In 1989, John Perkins called together a group of Christian leaders from across America that was bonded by one significant commitment-expressing the love of Christ in America's poor communities, not at arms length, but at the grass-roots level. An association was formed and Christian Community Development Association (CCDA) held its first annual conference in Chicago in 1989. CCDA has grown from 37 founding members to 6,800 individuals and 600 churches, ministries, institutions and businesses in more than 100 cities and townships across the country.

In 1992 John Perkins began publishing URBAN FAMILY magazine in response to the breakdown of the urban family, the breakdown of the community, and the increasing violence within the inner city. The mission of URBAN FAMILY is to be a voice of hope and progress, offering solutions that emphasize responsibility, affirm dignity, build moral character, and encourage reconciliation. The circulation quickly rose from 13,000 to 35,000 nationally. This magazine name was changed to a more appropriate reconciliation title, the RECONCILERS FELLOWSHIP. Unfortunately, after the untimely death of the Dr. Perkins' eldest son, Spencer, in January 1998 (who also served as editor-in-chief of this magazine), its publication was discontinued in the fall of 1998.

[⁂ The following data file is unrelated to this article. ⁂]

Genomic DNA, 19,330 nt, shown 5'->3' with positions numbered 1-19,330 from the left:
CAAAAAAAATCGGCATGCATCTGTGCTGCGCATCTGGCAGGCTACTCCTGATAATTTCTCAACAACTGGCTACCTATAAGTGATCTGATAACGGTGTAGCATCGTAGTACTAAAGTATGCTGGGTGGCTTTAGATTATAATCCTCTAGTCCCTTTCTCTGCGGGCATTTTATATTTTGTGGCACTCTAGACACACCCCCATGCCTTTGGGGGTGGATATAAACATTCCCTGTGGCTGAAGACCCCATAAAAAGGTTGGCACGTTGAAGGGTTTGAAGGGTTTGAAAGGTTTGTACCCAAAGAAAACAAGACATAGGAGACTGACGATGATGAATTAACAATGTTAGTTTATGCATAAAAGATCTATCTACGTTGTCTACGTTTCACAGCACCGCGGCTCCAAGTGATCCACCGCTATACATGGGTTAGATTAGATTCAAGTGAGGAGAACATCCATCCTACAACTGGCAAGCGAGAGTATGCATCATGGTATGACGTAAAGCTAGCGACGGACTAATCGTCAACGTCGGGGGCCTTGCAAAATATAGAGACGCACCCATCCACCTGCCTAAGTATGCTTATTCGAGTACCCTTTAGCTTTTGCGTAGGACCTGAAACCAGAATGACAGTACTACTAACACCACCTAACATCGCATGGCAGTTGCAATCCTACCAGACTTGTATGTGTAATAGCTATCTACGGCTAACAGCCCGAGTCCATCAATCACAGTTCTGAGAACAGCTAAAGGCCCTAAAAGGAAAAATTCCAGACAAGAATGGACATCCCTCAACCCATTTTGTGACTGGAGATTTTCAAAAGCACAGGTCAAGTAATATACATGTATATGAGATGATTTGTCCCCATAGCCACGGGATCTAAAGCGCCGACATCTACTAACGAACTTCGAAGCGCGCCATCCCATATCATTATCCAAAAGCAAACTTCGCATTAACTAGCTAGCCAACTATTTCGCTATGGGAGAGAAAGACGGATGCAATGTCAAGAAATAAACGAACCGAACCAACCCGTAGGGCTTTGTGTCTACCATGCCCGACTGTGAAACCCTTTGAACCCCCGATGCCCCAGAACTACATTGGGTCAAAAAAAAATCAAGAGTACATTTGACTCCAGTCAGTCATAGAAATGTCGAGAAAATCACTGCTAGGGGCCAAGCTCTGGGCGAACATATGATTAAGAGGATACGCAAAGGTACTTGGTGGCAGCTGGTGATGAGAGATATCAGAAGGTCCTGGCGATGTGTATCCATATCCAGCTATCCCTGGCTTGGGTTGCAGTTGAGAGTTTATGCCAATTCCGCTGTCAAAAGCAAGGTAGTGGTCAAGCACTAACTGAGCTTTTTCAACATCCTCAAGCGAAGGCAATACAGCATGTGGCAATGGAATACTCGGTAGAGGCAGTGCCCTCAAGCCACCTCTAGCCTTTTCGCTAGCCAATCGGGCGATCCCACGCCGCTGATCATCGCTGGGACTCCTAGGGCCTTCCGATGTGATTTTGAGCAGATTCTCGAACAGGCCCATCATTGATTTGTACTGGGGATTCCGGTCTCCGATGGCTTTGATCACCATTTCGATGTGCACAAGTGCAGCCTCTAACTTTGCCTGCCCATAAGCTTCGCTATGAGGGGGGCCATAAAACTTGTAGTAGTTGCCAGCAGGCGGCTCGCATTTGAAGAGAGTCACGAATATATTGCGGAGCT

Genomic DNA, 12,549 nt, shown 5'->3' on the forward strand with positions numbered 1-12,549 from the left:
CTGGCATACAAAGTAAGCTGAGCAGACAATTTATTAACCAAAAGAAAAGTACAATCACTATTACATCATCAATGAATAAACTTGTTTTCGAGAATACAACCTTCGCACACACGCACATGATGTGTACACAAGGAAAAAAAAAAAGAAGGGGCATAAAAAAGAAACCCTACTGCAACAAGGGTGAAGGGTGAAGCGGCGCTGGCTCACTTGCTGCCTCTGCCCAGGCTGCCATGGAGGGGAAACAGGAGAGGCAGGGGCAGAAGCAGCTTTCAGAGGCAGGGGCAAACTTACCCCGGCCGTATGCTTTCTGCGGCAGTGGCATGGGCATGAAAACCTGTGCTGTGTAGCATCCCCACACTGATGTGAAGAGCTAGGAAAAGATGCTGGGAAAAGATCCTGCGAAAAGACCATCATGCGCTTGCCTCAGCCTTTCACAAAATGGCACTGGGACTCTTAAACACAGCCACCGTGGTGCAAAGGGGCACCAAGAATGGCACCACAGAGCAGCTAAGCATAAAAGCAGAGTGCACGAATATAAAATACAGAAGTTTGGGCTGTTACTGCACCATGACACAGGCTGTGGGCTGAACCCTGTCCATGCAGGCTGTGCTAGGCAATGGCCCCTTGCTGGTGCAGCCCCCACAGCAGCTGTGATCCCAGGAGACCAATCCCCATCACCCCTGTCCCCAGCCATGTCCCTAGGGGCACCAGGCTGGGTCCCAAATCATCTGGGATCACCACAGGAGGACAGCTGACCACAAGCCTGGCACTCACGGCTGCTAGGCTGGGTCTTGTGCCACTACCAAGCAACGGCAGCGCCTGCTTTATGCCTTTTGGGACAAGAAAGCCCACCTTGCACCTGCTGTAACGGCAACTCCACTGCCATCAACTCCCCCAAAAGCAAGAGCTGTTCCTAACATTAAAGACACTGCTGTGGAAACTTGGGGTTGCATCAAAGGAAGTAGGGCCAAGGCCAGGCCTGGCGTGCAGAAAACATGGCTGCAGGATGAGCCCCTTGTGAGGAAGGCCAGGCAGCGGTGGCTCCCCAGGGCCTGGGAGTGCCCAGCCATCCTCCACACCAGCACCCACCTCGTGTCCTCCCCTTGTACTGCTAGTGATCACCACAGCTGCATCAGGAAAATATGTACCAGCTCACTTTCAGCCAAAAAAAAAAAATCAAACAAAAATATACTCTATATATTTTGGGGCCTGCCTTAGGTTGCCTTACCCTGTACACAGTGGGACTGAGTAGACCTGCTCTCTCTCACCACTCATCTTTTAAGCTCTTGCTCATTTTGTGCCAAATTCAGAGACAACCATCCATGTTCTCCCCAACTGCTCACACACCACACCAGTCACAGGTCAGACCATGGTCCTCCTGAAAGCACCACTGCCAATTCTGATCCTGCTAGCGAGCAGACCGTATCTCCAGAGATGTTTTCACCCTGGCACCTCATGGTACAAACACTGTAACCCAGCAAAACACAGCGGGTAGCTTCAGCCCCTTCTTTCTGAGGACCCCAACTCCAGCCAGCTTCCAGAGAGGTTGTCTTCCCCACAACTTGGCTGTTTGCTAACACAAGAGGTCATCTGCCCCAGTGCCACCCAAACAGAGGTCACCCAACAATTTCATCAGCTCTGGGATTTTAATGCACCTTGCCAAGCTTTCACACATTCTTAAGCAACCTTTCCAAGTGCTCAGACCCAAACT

Shortly after getting the magazine "up and running," Perkins returned to Pasedena, where in the fall of 1995, he founded the Harambee Preparatory School (HPS), an elementary school providing quality education to prepare neighborhood children for college. HPS desires to see the children of poverty level homes receive a quality academic training in a secure and loving environment.

The tragic death of his son, Spencer, brought Perkins to Mississippi once again. Vowing to keep Spencer's hopes and dreams alive and well in the West Jackson Community, in 1998 Perkins bought the property once owned by Spencer and his Antioch Community and established the Spencer Perkins Center which operates under the banner of the John M. Perkins Foundation. Today he serves as the number one cheerleader for the John M. Perkins Foundation where his youngest daughter, Elizabeth Perkins, serves as the Executive Director. Over the past nine years they have worked together to establish the Spencer Perkins Center (SPC) which is the youth arm of JMPF. Through the SPC, the Foundation's staff has developed youth programs such as After School Tutorial, Summer Arts Camp, Junior and College Internship Program, Good News Bible Club, Young Life and Jubilee Youth Garden. JMPF also has a housing arm called Zechariah 8 which provides affordable housing for low-to moderate-income families with a focus on single mothers.